The Mother founder and partner Stef Calcraft reiterates the importance of producing good work, but adds that it is important to work with clients who allow the agency's creative talent to shine. This was demonstrated when it split with Batchelors last year citing creative differences. "Doing truly great work attracts the best clients, and with the best clients comes the opportunity to do even better," Calcraft explains. "That also means that you sometimes have to say no to prospective clients if they don't present that opportunity."

What these figures demonstrate is that there are a number of different ways of winning new business, but it's down to much more than how effective the new-business decision is. Creative work, friends in high places, a high profile and clever ways of courting clients all contribute to giving an agency a competitive edge.


Rank Agency Opportunities to pitch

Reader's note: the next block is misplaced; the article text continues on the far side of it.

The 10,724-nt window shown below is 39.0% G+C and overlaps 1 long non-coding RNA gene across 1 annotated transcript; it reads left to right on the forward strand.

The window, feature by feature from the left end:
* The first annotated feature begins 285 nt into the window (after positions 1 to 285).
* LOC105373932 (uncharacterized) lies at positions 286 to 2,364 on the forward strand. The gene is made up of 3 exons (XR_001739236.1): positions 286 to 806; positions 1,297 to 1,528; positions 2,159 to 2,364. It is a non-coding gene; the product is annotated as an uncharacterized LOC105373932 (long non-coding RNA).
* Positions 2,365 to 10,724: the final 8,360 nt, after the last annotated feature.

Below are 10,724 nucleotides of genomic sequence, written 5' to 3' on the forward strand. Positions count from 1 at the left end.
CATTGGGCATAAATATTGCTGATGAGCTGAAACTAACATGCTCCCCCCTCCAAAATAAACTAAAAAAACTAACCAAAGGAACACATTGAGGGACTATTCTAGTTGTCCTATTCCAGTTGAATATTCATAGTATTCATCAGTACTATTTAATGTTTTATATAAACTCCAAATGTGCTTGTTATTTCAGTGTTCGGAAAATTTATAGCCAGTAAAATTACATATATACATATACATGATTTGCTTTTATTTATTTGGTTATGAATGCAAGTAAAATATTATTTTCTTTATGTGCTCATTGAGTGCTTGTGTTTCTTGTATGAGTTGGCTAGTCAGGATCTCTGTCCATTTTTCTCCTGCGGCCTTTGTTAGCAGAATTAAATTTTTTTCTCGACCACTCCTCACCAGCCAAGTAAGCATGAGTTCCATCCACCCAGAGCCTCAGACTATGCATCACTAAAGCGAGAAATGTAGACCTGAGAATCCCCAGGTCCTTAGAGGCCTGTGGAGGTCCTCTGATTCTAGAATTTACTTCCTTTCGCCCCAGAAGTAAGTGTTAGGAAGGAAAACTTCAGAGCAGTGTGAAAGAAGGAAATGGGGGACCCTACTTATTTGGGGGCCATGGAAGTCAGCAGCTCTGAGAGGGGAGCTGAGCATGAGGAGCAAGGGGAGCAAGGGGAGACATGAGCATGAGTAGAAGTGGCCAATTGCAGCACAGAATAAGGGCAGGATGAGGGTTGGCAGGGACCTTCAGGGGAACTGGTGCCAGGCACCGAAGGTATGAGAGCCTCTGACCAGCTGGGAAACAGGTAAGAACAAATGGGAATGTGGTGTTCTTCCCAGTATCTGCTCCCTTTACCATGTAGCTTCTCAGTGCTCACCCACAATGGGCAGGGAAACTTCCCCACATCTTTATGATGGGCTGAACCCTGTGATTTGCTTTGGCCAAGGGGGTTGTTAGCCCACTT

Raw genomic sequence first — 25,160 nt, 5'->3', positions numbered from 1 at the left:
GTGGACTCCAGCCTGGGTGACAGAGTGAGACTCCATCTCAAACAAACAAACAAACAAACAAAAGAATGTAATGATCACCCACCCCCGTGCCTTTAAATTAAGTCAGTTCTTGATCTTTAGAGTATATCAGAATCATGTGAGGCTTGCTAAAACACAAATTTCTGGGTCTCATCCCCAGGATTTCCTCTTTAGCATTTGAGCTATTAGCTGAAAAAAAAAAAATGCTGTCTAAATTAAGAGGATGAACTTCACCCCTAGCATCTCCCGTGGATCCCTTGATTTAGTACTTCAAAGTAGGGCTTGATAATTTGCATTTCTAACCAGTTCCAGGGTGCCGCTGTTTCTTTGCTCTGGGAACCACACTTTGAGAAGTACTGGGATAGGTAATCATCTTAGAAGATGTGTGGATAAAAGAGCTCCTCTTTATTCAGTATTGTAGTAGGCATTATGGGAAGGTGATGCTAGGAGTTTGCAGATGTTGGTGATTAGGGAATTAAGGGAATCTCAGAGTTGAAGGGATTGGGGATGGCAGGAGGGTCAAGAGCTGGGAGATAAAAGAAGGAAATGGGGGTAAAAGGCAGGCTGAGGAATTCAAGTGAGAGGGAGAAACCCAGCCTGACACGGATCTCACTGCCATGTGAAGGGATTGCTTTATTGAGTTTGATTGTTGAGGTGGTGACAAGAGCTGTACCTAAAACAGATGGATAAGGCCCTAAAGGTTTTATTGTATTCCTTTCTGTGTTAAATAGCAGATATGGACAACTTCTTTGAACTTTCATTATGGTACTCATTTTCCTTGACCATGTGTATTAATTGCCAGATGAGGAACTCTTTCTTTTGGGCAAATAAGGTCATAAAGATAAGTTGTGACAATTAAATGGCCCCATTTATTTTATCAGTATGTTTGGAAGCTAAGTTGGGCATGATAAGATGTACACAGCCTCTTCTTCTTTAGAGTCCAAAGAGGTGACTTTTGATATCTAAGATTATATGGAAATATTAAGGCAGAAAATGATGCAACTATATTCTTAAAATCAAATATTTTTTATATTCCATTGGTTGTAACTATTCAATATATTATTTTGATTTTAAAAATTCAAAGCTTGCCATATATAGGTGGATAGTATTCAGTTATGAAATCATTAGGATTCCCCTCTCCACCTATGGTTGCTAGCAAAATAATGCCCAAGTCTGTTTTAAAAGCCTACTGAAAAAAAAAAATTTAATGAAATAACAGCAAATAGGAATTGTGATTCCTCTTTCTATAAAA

1 J. Walter Thompson 27

2 M&C Saatchi 22

3 Bartle Bogle Hegarty 21

4 DDB 19

5 TBWA\London 18

6 WCRS 17

7= Grey 16

7= Delaney Lund Knox Warren 16

9= Abbott Mead Vickers BBDO 15

9= Mother 15

11= Clemmow Hornby Inge 14

11= St Luke's 14

11= McCann-Erickson 14

14= Soul 13

14= Publicis 13

16 Saatchi & Saatchi 11

17 Miles Calcraft Briginshaw Duffy 10

18= Campbell Doyle Dye 9

18= Partners BDDH 9

18= CheethambellJWT 9

18= Rainey Kelly Campbell Roalfe/Y&R 9

Defined as open or roster pitches plus wins without pitches.

All pitches completed in 2003.


Rank Agency Invitations to pitch

1= CheethambellJWT 3

1= J. Walter Thompson 3

3= M&C Saatchi 2

3= Miles Calcraft Briginshaw Duffy 2